PDA

View Full Version : What cad and cam programs work together well.



jerryrigge
06-30-2009, 08:37 PM
Hi all,

I am using a MP3000 THC on my newly built plasma table. Things seem to be working as advertised but I am unable to consistently process my dxf files to Gcode. I have tried Turbocad, Deltacad,Coreldraw and DWGEditor. I have used Lazycam and Sheetcam. The files often appear blank in the cam program or have hundreds of segments on 4 inch of travel.

This has been the most difficult part of using CNC for me. At my last job we used Artcam to create the drawing and generate the Gcode. It was wonderful and worked without issues almost everytime. But I cannot afford Artcam now.

I am hoping that someone can tell me what cad program, file format(and version) and what cam program will work together consistently to produce usable gcode. What works for you?

Thanks for you time.

Jerry Rigger

jemmyell
07-01-2009, 12:32 PM
Hi, please try the DXFTool for CorelDRAW. You can get a free trial copy at http://www.coreldrawtools.com - it works well with SheetCAM.

-James

Bubba
07-01-2009, 12:53 PM
For Sheetcam, the recommended dxf type is Rel 14

Later versions dxf can cause problems.

jerryrigge
07-02-2009, 01:30 AM
This is useful information. I have the dxf tool for Corel but I was hoping to use a CAD program because I would like to do other design work in CAD. But if Corel is what works best then I will give it a try.

There must be lots of people that have figured out exactly how to consistently go from dxf to gcode. I have spent a week just experimenting with different ways and have not figured it out yet.

I will try to use the version that was mentioned in on of the replies and see if that give results. I will be checking back for any more tips that anyone posts.

Thanks,

Jerry Rigger

Bubba
07-02-2009, 08:27 AM
Jerry,
I think you might be happier with cad based generation. Over on another forum dedicated to Sheetcam, most of the problems are non cad generated files. I did have problems until Les indicated the Rel. 14 version. Not all dxf files are created equal, not even from autocad who formulated the "standard"!

Torchhead
07-04-2009, 04:47 PM
It all depends on what type of cutting you are doing. For geometric shapes (brackets, plates, etc) CAD works fine. The challenge begins when you start wanting to do decorative cutting. Example: Pick a Truetype Font, Kern it out, wrap it around a circle or along an arc and then place some vector based clipart in the center and tie it all together.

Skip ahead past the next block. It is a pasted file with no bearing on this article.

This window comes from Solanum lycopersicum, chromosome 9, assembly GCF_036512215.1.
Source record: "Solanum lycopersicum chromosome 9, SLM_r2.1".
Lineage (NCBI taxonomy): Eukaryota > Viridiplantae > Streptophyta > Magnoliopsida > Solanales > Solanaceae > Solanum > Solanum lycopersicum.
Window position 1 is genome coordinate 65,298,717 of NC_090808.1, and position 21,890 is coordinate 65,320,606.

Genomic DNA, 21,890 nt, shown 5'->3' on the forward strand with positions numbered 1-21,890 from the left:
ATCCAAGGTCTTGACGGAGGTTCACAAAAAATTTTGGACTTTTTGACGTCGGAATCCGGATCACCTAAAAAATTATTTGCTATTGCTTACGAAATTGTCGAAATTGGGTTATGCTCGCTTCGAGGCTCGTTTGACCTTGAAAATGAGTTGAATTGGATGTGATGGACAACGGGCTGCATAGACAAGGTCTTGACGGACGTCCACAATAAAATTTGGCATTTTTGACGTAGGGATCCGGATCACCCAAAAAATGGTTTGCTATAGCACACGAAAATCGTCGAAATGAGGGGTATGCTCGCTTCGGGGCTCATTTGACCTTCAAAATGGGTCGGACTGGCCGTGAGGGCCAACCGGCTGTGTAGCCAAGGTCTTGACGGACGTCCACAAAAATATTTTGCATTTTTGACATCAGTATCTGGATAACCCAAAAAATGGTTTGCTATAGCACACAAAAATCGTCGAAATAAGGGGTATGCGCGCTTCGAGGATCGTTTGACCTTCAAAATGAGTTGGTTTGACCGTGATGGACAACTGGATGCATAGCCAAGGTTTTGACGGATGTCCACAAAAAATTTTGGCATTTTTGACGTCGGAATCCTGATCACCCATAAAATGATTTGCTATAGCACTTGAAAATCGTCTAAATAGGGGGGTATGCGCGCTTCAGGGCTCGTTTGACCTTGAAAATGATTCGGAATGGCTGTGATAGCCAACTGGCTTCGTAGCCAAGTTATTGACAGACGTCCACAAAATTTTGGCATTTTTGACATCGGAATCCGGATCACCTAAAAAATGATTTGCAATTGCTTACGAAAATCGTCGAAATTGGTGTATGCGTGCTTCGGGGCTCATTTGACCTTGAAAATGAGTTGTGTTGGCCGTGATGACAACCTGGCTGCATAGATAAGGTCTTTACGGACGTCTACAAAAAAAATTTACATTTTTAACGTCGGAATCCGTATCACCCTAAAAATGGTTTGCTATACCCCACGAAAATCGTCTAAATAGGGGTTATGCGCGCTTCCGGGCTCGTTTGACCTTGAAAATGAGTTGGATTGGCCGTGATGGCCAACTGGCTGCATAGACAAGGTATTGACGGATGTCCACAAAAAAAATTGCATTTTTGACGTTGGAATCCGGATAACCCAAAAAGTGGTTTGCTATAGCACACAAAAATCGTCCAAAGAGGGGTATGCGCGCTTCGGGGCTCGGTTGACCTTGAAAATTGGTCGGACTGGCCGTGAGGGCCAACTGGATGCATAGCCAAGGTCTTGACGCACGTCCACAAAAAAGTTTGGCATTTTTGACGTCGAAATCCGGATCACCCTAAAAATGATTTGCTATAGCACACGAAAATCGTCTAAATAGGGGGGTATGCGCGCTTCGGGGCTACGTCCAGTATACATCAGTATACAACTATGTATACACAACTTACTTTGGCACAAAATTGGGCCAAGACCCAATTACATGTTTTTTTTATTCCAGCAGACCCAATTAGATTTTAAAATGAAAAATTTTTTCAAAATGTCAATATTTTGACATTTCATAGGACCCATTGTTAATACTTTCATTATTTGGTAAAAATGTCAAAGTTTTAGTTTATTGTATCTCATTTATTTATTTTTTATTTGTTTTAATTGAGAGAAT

To do the decorative stuff it helps to have a tool that will import virtually any file format (Vector or Bitmap), so you can use any of thousands of clipart sources, and edit those objects and blend (weld, trim, intersect) them with other objects (like the text you just wrapped on the circle. Most of the really good vector art (like at www.VectorArt.com) is in AI and/or EPS format, neither of which any CAD program will import. The "Drawing" type tools that are the standard in the art. illustration and sign world are CorelDraw and Adobe Illustrator. They are made to deal with complex vector artwork and operations quickly and easily.

Both packages have one weakness in that, while they will import a DXF, most do a poor job of export, turning the nice smooth curves they use internally, into hundreds of tiny line segments. Enter DXFTool for Corel. It's a replacement DXF export filter for CorelDraw (Ver 12 and newer) that preserves the Arcs and circles in the export. It imports perfectly into SheetCAM. We have thousands of drawings we have done over the last 6 years (all in native CorelDraw CDR format) that have been imported and cut with SheetCAM and MACH.

Dirty little secret: CorelDraw also works quite well for most CAD type drawing since you can work to more than 4 decimal places of precision and it has some nice drawing tools like object snap, gravity snap, node type display, polyline drawing and tracing functions. It will import a bitmap (scan, web image, photo) and let you setup a layer and trace it so you can easily cut things like logos and things not in the clipart collections. It supports Layers, and lets you bring in drawings and overlay them to do accurate layout for things like panels and mating brackets.

The DXF Format is "owned" by AutoDesk [AutoCAD] and unlike things like EPS, AI, WMF, HPGL and other "standards" they have no reason to make it backwardly compatible or to timely publish changes when they release a new version. Most third party imports only support a sub-set of the methods in the format. Some of the older versions do not allow for polyarcs (continuous arcs). The irony is that a file format that is not standard and does not remain constant has become the "Standard" for CNC file transfer. Step outside the CNC world to the computer art and sign making world and DXF is not even on the list of standard file types.

So again, it depends on what you cut and what software you are comfortable with. If you have been using a CAD program for years then stick with it. If you don't know how to even begin to draw in CAD than the learning curve is not any steeper for a Drawing program than for CAD.

Tom Caudle
www.CandCNC.com

warrenb
07-04-2009, 10:32 PM
Ideally you should do your designing in the CAM package you produce your gcodes. I may ruffle feathers here but bobcad V23 has been good to me and produces clean geometry and G code. I also import Corel parts with no problems. Something that may be happening is check to make sure your geometry is not on different layers or level that get filtered out of import commands. I'm limited in my opinion though because I only use two programs. BobArt and VX CAD CAM. I let Bobart produce my artsy fartsy stuff and use VX for the high end stuff.

Good luck

Warren